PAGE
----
Step 6: Build up supports around you
The skills and lessons you learn in treatment aren’t going to stick if your lifestyle puts your recovery at risk. Hanging out with the same crowds, frequenting the same bars and keeping the same stressors in your life is inviting trouble.
Creating a life around you that supports recovery is a key step in your journey. This stage often requires compromise and letting go of things you love. Keep in mind during this phase that your recovery is worth it. At the end of the day anything that could be a trigger to use is less valuable than your freedom.
The journey ahead
These six neat steps are surely challenging at face value, but breaking the cycle of addiction isn’t always linear. Don’t beat yourself up if your journey doesn’t take this exact path or take a few tries. Leaving addiction behind is possible, and setbacks shouldn’t keep you from trying.
Thankfully, there are proven ways to boost your chances of recovery, and connecting with professional services is one of them. At Freedom Detox, you can find the help you need to get your life back. Call 800-475-2312 today to take a critical step towards the life you’ve been longing for.
Our center is one of the only accredited and certified free-standing detox centers in North Carolina. We pride ourselves not only on this accomplishment, but also in the way it is reflected in the care of our patients.
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We don’t believe in a one-size-fits-all approach. We meet with each client and customize an individualized course of action to ensure that all of their needs are met.
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Our team wants to ensure that you are comfortable throughout your entire detox process, so we offer a wide array of amenities to make your stay with us as comfortable as possible.
We Do More Than Just Help You Detox.
Read reviews from past clients who have taken their first step to sobriety at Freedom Detox.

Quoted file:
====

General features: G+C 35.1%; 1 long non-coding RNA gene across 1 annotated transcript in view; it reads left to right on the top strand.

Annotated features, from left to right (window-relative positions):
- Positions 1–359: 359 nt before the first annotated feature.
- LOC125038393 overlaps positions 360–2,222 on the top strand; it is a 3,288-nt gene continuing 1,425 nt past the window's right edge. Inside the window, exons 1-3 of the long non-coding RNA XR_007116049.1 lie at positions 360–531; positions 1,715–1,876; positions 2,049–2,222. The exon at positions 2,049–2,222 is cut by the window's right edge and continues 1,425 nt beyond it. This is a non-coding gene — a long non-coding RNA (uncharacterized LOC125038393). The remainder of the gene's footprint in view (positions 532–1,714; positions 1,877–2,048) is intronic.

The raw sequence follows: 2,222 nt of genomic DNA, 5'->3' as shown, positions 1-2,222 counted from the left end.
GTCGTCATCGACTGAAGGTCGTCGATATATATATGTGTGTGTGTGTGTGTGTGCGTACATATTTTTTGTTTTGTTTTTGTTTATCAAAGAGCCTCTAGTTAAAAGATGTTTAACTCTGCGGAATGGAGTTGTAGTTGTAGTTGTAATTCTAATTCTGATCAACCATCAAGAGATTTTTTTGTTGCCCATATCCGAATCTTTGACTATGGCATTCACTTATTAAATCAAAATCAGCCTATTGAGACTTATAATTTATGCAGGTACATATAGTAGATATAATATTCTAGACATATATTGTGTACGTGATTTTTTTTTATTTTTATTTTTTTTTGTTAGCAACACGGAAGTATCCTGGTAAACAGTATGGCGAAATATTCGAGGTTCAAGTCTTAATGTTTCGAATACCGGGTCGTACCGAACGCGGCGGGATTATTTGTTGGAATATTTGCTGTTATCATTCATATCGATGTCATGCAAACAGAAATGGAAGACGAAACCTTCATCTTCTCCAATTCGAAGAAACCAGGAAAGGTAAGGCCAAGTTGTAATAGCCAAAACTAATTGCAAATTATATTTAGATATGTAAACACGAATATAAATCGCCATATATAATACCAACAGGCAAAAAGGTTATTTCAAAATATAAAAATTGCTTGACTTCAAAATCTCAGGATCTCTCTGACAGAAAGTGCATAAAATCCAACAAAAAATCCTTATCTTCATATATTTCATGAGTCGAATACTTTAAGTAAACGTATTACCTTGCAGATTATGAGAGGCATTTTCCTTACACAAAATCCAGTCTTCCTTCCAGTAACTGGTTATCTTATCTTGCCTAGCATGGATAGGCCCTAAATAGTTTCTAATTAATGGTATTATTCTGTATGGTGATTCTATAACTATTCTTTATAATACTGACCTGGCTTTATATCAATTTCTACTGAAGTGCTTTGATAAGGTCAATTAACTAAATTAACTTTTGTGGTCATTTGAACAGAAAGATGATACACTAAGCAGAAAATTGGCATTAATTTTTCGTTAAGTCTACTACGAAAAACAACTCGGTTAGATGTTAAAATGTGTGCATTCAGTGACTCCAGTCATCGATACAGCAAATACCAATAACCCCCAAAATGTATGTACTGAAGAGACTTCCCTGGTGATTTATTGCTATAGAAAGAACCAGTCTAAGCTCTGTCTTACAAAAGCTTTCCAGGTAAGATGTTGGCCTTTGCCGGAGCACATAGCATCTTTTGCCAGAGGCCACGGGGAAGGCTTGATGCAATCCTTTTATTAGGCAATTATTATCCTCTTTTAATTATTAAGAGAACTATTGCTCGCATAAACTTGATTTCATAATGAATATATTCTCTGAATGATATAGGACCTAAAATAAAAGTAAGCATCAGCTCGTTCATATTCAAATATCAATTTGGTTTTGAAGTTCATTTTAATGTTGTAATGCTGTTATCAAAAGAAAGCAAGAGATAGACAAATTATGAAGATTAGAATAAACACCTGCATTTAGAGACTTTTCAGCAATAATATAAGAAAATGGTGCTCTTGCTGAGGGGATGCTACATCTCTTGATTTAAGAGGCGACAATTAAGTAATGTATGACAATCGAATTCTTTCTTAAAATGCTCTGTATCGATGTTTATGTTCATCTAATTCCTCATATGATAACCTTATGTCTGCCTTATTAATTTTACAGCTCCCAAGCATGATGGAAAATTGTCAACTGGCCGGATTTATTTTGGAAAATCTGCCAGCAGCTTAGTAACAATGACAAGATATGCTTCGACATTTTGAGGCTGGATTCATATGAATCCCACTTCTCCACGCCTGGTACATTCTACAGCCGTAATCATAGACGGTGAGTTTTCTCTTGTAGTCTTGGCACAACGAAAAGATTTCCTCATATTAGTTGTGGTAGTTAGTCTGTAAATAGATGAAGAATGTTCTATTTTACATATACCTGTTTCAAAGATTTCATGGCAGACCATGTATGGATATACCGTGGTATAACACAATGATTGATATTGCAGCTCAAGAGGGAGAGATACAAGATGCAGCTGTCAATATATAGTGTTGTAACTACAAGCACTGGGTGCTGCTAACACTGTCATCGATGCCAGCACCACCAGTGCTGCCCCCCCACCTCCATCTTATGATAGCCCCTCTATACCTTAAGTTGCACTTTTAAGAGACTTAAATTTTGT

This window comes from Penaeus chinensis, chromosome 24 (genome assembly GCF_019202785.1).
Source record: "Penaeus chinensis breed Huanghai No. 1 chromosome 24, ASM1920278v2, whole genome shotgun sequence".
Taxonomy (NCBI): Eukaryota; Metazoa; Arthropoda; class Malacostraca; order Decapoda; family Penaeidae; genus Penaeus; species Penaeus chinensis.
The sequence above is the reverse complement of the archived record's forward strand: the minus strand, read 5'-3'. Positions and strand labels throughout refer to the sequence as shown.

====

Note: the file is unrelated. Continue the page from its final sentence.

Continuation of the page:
“Freedom Detox gave me a new outlook on being ‘Free.’”
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“I’ll never forget the time you guys spent with me.”
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“You brought me back to reality.”
“This “family” of folks will always have a special place in my heart.”
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Let Our Team Help Your Loved One
Freedom Detox is here to serve everyone, whether you want to find help for a family member, friend, or yourself.
Our team knows how much pain a person’s addiction can bring to their family members or friends who feel powerless to help. Plenty of people have had to watch those they love suffer a life of addiction and substance abuse, and no one else should have to live through that struggle.
One of the most selfless things you can do to help your loved one is to seek help when they can’t do it themselves. Our team has experience with taking in addicted clients and can help establish mutual trust so they feel safe with us.
The information on this website is for general information purposes only. Nothing on this site should be taken as medical advice for any individual case or situation. This information is not intended to create, and receipt or viewing does not constitute, a doctor-patient relationship.